Cara Zimmerman is a specialist in folk and outsider art at Christie's auction house, the first to ever hold the position. The fact that the world's largest auction house is now representing the work of artists like Bill Traylor, Martin Ramirez and William Edmondson speaks volumes to the rise of outsider art's popularity in recent years.
Since the term "outsider art" was coined by Roger Cardinal in 1972, its advocates and devotees have worked tirelessly to bring these self-taught makers the recognition as bonafide artists they deserve. For a while, it was a frustrating, uphill battle. As gallerist Carl Hammer explained in an earlier interview with The Huffington Post: "People refused to look at what we were offering as art."
Well, if Christie's upcoming outsider and vernacular art auction is any indication, outsider art has finally inched its way into the art marketplace, and for those who have been there since the beginning, the whole thing is kind of surreal.
Zimmerman, who previously worked at The Foundation for Self Taught Artists in Philadelphia, has the weighty task of locating these great outsider art objects, researching them, and finding them an owner. Of course, given the thick layer of mystery that often enshrouds outsider artists and their work, this is no easy feat, but a true labor of love.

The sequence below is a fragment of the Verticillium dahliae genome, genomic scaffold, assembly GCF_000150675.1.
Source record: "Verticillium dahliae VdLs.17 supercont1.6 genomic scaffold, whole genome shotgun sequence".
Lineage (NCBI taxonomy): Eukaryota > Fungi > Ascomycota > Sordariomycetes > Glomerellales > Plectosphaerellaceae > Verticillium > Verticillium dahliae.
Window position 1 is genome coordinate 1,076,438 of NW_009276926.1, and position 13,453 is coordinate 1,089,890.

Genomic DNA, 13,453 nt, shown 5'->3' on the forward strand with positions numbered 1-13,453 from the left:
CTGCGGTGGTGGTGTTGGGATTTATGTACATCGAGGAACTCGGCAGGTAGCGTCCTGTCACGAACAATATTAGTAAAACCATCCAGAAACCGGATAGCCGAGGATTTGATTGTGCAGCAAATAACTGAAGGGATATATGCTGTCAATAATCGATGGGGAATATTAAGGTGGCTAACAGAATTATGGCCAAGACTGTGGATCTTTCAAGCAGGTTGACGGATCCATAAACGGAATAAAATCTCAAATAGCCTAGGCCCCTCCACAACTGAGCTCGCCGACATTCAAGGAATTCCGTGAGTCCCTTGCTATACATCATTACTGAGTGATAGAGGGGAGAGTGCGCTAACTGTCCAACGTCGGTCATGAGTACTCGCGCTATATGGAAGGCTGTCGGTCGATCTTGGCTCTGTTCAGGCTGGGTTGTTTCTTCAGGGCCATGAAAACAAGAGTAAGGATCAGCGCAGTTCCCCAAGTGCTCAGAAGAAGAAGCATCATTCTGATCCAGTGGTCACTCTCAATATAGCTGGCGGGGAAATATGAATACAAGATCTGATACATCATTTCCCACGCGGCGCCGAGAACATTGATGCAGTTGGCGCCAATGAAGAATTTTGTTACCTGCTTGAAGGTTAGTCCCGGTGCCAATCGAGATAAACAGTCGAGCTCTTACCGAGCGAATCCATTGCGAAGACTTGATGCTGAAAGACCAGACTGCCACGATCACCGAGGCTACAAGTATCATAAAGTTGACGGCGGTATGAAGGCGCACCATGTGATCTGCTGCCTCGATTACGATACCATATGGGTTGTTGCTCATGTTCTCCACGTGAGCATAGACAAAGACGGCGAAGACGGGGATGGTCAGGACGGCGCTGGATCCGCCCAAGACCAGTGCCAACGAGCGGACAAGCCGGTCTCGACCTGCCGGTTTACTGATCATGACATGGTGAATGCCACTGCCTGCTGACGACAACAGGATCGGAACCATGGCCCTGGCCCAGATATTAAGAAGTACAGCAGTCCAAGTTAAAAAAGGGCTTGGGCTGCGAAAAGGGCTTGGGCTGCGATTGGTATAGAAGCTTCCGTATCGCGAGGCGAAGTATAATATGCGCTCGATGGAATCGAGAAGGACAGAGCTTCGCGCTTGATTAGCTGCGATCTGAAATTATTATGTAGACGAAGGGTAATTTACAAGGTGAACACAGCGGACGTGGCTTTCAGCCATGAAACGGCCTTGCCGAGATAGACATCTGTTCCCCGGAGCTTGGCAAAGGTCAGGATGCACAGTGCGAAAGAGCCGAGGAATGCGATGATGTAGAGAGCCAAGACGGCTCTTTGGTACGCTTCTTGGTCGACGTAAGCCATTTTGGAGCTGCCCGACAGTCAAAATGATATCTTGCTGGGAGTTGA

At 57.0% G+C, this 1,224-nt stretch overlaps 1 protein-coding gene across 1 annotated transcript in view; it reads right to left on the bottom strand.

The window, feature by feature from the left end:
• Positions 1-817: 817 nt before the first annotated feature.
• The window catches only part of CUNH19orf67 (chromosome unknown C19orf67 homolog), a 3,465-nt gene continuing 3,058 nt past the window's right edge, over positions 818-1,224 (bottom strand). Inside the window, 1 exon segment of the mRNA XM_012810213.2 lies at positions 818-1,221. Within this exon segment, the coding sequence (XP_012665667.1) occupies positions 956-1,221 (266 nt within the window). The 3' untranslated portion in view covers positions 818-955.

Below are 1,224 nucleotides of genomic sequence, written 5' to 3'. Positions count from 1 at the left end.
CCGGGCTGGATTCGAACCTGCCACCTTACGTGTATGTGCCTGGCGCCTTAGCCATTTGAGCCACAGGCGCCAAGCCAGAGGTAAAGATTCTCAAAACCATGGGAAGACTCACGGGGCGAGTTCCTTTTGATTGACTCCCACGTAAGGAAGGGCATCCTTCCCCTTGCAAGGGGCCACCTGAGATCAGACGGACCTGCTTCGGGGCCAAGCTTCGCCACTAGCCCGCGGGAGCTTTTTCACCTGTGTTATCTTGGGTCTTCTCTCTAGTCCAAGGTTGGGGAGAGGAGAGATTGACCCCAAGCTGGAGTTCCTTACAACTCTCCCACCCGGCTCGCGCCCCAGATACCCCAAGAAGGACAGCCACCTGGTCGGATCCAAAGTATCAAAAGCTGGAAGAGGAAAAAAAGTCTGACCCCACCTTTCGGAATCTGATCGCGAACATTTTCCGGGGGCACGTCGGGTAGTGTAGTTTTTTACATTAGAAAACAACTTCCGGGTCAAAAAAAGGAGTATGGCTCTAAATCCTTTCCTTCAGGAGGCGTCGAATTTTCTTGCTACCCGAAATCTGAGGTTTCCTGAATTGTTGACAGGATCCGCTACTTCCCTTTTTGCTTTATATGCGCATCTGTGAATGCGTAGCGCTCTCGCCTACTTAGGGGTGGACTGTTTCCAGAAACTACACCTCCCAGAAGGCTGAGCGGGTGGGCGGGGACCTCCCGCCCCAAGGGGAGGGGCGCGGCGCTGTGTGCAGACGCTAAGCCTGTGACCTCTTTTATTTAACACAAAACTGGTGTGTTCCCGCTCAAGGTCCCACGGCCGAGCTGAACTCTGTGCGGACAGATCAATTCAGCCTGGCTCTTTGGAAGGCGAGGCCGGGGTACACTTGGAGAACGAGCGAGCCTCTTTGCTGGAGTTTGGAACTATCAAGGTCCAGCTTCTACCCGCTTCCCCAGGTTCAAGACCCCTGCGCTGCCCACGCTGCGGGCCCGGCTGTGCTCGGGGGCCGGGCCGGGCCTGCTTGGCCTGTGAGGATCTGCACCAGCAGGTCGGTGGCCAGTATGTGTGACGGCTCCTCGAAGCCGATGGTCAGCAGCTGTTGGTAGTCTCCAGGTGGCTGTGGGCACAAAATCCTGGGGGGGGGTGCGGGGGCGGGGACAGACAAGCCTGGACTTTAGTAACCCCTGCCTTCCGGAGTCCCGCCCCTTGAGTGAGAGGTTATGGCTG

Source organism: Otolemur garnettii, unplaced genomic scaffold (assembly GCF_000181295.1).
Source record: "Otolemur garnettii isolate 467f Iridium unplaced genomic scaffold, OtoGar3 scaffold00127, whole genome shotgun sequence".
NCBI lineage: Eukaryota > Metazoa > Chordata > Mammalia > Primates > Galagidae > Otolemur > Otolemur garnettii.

"I was always attracted to things that are unusual," Zimmerman explained to HuffPost. After majoring in folklore as an undergraduate, Zimmerman was taken by the work of outsider artist Henry Darger. Specifically, his iconic "Realms of the Unreal," a 15,145-page epic in which the evil, Satan worshipping Glandelinians battle the pure of heart Abbieannians, led by seven princesses known as the Vivian Girls. The text was accompanied by hundreds of artworks, measuring up to ten feet wide, transforming Darger's gruesome acts of violence and ambivalent morality into unforgettable, watercolor visions.
"The world is essentially a folktale or fairy tale illustrated in such a contemporary aesthetic," Zimmerman said. "That was for me a turning point for me. I went back to school, read everything I could about the artist, and from there developed an interest in the stories, the objects, the art world, and how it all fit together."
Now Zimmerman is surrounded by the work of artists who, like Darger, create work in a mythical realm so powerful, so immediately visceral, it begins to supersede reality. The upcoming auction, for example, features the work of George Widener, a calendar savant whose detailed drawings expose the theoretical grace of mathematical patterns.
Specifically, Widener, who was diagnosed with Asperger syndrome as an adult, is obsessed with dates, which he believes are part of a vast interconnected network, linking past to present to future. Using what he calls Magic Time Squares, Widener creates a sort of engine to analyze historical events and, in a way, time travel. Widener is also particularly consumed by the sinking of the Titanic, a fascination sparked after the realization that another George Widener died with the ship.
And then there is the work of Bill Traylor, a former slave who, near the end of his life, from a wooden box on his Alabama porch, sketched on cardboard, creating hundreds of crisp, modernist silhouettes depicting animals, people, memories, and the world splayed out before him. His sharp lines and geometry-infused shapes resulted in an uncanny ability to capture the energy of African American life.